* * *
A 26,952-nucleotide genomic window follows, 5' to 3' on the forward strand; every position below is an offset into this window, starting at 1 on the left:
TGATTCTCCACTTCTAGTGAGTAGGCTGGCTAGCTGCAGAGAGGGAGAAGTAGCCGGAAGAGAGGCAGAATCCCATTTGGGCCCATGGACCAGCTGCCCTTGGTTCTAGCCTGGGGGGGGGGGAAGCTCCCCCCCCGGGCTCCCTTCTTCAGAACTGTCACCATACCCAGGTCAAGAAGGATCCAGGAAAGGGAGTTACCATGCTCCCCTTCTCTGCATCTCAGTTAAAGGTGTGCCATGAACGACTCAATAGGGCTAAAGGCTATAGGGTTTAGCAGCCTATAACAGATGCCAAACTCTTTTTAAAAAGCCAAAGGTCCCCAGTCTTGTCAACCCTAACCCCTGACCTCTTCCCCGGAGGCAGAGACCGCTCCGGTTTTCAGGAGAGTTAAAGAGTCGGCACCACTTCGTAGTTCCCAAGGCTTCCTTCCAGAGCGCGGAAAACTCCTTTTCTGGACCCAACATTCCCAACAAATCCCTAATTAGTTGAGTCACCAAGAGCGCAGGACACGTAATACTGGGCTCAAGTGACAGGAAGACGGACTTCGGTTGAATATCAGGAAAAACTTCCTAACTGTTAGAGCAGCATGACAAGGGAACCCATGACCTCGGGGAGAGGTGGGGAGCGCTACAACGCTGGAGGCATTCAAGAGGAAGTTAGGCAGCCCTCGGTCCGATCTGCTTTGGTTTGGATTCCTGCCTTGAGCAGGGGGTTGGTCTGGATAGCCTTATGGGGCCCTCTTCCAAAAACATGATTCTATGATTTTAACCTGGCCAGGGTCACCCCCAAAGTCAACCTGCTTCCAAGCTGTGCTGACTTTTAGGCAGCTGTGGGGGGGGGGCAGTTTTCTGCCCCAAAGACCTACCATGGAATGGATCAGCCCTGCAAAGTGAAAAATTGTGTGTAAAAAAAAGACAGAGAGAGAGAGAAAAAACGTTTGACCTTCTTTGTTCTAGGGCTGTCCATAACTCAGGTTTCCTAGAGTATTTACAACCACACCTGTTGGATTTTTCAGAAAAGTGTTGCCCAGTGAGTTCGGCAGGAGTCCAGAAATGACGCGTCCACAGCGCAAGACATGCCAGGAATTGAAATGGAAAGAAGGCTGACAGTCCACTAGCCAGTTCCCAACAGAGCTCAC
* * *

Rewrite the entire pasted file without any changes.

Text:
A 26,952-nucleotide genomic window follows, 5' to 3' on the forward strand; every position below is an offset into this window, starting at 1 on the left:
TGATTCTCCACTTCTAGTGAGTAGGCTGGCTAGCTGCAGAGAGGGAGAAGTAGCCGGAAGAGAGGCAGAATCCCATTTGGGCCCATGGACCAGCTGCCCTTGGTTCTAGCCTGGGGGGGGGGGAAGCTCCCCCCCCGGGCTCCCTTCTTCAGAACTGTCACCATACCCAGGTCAAGAAGGATCCAGGAAAGGGAGTTACCATGCTCCCCTTCTCTGCATCTCAGTTAAAGGTGTGCCATGAACGACTCAATAGGGCTAAAGGCTATAGGGTTTAGCAGCCTATAACAGATGCCAAACTCTTTTTAAAAAGCCAAAGGTCCCCAGTCTTGTCAACCCTAACCCCTGACCTCTTCCCCGGAGGCAGAGACCGCTCCGGTTTTCAGGAGAGTTAAAGAGTCGGCACCACTTCGTAGTTCCCAAGGCTTCCTTCCAGAGCGCGGAAAACTCCTTTTCTGGACCCAACATTCCCAACAAATCCCTAATTAGTTGAGTCACCAAGAGCGCAGGACACGTAATACTGGGCTCAAGTGACAGGAAGACGGACTTCGGTTGAATATCAGGAAAAACTTCCTAACTGTTAGAGCAGCATGACAAGGGAACCCATGACCTCGGGGAGAGGTGGGGAGCGCTACAACGCTGGAGGCATTCAAGAGGAAGTTAGGCAGCCCTCGGTCCGATCTGCTTTGGTTTGGATTCCTGCCTTGAGCAGGGGGTTGGTCTGGATAGCCTTATGGGGCCCTCTTCCAAAAACATGATTCTATGATTTTAACCTGGCCAGGGTCACCCCCAAAGTCAACCTGCTTCCAAGCTGTGCTGACTTTTAGGCAGCTGTGGGGGGGGGGCAGTTTTCTGCCCCAAAGACCTACCATGGAATGGATCAGCCCTGCAAAGTGAAAAATTGTGTGTAAAAAAAAGACAGAGAGAGAGAGAAAAAACGTTTGACCTTCTTTGTTCTAGGGCTGTCCATAACTCAGGTTTCCTAGAGTATTTACAACCACACCTGTTGGATTTTTCAGAAAAGTGTTGCCCAGTGAGTTCGGCAGGAGTCCAGAAATGACGCGTCCACAGCGCAAGACATGCCAGGAATTGAAATGGAAAGAAGGCTGACAGTCCACTAGCCAGTTCCCAACAGAGCTCAC